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From Riccardo Tasso <>
Subject Re: [Name Finder] Wikipedia training set and parameters tuning
Date Fri, 27 Jan 2012 18:09:27 GMT
On 26/01/2012 20:39, Olivier Grisel wrote:
> You should use the DBpedia NTriples dumps instead of parsing the
> wikipedia template as done in .
> The type information for person, places and organization is very good.
Ok, it will be my next step.

> I don't think it's a huge problem for training but it's indeed a
> problem the performance evaluation: if you use this some held out
> folds from this dataset for performance evaluation (precision, recall,
> f1-score of the trained NameFinder model) then the fact that dataset
> itself is missing annotation will artificially increase the false
> positive rate estimate which will have an potentially great impact on
> the evaluation of the precision. The actually precision should be
> higher that what's measured.
My sentiment is that if I train model with sentences missing annotations 
these will worse the performance of my model. Isn't it?

> I think the only way to fix this issue is to manually fix the
> annotations of a small portion of the automatically generated dataset
> to add the missing annotations. I think we probably need 1000
> sentences per type to get a non ridiculous validation set.
> Besides performance evaluation, the missing annotation issue will also
> bias the model towards negative response, hence increasing the false
> negatives rate and decreasing the true model recall.

That's exactly what I mean. The fact is that in our interpretation of 
Wikipedia, not all the sentences are annotated. That is because not all 
the sentences containing an entity requires linking. So I'm thinking of 
using only a better subset of my sentences (since they are so much). 
 From this the idea of sampling only featured pages: stubs or poor pages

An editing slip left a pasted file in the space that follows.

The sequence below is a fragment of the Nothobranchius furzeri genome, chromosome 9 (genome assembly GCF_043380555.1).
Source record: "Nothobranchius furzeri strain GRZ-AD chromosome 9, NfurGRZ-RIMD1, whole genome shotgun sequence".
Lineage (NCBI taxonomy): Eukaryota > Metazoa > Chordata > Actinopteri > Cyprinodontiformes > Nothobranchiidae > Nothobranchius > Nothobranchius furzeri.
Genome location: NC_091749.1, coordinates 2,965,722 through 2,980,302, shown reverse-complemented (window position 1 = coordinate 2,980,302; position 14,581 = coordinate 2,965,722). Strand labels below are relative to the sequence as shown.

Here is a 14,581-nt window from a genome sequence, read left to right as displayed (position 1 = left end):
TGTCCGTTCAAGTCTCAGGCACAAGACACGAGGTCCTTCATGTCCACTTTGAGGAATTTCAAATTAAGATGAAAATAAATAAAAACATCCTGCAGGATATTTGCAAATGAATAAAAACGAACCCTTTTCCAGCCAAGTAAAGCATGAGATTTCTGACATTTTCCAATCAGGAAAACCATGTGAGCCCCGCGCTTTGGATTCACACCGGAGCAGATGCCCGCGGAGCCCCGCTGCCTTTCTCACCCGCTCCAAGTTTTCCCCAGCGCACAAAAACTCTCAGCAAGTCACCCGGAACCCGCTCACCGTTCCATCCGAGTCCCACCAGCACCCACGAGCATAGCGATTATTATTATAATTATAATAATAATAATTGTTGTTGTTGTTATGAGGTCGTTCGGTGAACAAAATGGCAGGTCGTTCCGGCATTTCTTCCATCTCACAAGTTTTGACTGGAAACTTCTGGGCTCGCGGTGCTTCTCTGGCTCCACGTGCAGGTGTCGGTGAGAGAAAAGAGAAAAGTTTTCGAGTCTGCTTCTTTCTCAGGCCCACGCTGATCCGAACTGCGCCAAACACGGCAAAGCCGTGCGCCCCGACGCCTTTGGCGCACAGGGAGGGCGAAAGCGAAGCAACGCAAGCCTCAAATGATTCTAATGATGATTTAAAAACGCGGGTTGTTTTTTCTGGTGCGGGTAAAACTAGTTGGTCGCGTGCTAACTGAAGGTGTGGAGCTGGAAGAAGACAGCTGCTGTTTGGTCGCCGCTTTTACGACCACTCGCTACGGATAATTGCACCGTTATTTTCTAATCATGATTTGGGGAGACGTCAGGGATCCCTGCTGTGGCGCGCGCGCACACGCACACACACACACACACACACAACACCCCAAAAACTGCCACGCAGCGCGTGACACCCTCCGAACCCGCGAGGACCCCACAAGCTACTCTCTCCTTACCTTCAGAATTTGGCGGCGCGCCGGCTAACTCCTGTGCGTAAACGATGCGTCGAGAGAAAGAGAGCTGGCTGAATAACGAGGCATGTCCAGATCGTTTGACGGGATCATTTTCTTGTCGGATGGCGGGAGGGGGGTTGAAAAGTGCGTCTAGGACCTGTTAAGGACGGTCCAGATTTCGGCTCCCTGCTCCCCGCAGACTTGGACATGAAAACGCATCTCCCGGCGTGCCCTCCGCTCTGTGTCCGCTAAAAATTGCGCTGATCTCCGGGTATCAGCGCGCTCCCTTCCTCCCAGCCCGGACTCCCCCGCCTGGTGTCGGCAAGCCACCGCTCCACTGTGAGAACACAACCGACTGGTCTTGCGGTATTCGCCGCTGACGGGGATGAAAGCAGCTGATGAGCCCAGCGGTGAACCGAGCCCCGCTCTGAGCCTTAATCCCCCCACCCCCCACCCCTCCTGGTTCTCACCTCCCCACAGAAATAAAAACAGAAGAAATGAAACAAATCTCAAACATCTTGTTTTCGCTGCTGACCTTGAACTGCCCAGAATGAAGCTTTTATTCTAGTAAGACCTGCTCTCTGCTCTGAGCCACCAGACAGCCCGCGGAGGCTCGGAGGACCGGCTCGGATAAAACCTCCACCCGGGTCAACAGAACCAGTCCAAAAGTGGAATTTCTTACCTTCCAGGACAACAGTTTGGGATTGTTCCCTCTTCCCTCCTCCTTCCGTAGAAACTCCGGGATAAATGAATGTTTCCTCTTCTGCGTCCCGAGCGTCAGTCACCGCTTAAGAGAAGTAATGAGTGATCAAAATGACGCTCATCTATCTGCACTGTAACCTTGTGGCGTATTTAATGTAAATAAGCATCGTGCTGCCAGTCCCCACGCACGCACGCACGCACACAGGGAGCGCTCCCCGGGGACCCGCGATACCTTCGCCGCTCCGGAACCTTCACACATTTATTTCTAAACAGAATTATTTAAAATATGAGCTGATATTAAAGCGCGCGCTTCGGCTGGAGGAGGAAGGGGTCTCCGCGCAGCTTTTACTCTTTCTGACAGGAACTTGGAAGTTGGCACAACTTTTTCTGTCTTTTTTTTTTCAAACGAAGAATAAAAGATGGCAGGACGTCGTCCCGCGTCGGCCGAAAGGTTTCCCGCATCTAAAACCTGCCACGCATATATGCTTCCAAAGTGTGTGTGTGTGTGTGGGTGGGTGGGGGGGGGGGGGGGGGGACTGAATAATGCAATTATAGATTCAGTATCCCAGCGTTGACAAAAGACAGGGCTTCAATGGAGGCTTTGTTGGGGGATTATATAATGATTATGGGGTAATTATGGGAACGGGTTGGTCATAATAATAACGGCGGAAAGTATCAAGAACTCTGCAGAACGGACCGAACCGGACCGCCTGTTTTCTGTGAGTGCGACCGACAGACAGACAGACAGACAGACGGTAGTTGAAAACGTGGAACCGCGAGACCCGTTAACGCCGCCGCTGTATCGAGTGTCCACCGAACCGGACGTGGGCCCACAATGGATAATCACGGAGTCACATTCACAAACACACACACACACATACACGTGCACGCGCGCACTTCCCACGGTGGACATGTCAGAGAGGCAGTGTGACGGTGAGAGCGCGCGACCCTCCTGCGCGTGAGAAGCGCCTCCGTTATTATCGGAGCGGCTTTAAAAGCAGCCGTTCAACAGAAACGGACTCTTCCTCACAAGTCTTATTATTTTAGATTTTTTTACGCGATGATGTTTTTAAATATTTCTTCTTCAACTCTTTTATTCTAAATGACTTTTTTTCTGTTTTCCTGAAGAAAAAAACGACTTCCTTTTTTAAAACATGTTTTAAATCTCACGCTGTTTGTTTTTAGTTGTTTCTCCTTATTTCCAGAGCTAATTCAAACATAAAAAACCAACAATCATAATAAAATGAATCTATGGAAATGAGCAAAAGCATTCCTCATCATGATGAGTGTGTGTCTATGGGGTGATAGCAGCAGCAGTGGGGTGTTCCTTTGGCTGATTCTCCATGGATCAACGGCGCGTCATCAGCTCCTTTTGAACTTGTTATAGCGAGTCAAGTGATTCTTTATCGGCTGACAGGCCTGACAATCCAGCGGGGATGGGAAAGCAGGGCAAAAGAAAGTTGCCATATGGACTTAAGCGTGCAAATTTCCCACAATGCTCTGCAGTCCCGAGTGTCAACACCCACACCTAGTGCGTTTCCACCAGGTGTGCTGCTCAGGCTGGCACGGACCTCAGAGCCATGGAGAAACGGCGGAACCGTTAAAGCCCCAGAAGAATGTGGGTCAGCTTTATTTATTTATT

may have a greater probability of being poorly annotated.

The idea may also be extended with the other proposal, which I'll try to 
explain with an example. Imagine a page about a vegetable. If a city 
appears in a sentence inside this page, it could be possible that it 
will appear not linked (i.e. not annotated) since the topics of the 
article aren't as much related. Otherwise I suspect that in a page 
talking about Geography, places are tagged more frequently. This is 
obviously an hypothesis, which shoul be better verify.

Another idea is to use only sentences containing links regarding the 
entities which may be interesting. For example:
* "[[Milan|Milan]] is an industrial city" becomes: "<place>Milan</place> 
is an industrial city"
* "[[Paris|Paris Hilton]] was drunk last Friday." becomes: "Paris was 
drunk last Friday" (this sentence is kept because the link text is in 
the list of candidates to be tagged as places, but in this case the 
anchor suggest us it isn't so, hence is a good negative example)
"Paris is a very touristic city." is discarded because it doesn't 
contain any interesting link

> In my first experiment reported in [1] I had not taken the wikipedia
> redirect links into account which did probably aggravate this problem
> even further. The current version of the pig script has been fixed
> w.r.t redirect handling [2] but I have not found the time to rerun a
> complete performance evaluation. This will solve frequent
> classification errors such as "China" which is redirected to "People's
> Republic of China" in Wikipedia. So just handling the redirect my
> improve the quality of the data and hence the trained model by quite a
> bit.
> [1]
> [2]
> Also note that the perceptron model was not available when I ran this
> experiment. It's probably more scalable, e.s.p. memory wise and would
> be very worth trying again.

I my case I can handle redirects too, and surely I'll try to test also 
the perceptron model.

> In my experience the DBpedia type links for Person, Place and 
> Organization are very good quality. No false positives, there might be 
> some missing links though. It might be interesting to do some manual 
> checking of the top 100 recurring false positive names after a first 
> round of DBpedia extraction => model training => model evaluation on 
> held out data. Then if a significant portion of those false positive 
> names are actually missing type info in DBpedia or in the redirect 
> links, add them manually and iterate. 

Ok, now I have a lot of ideas for customizing my experiments. I will 
publish of course my results as soon as I execute my tests. However I'd 
like to get more in depth also with the training parameters, so the 
discussion goes on :)

> Anyway if you are interested in reviving the annotation sub-project, 
> please feel free to do so: 
> We need a 
> database of annotated open data text (wikipedia, wikinews, project 
> Gutemberg...) with human validation metadata and a nice Web UI to 
> maintain it. 

I think it would be a great think, and also a work which requires a good 
project phase (a mistake here could bring to a lot of problems in the 
future). I'll think about contributing to the project, but for sure it 
won't be immediate.


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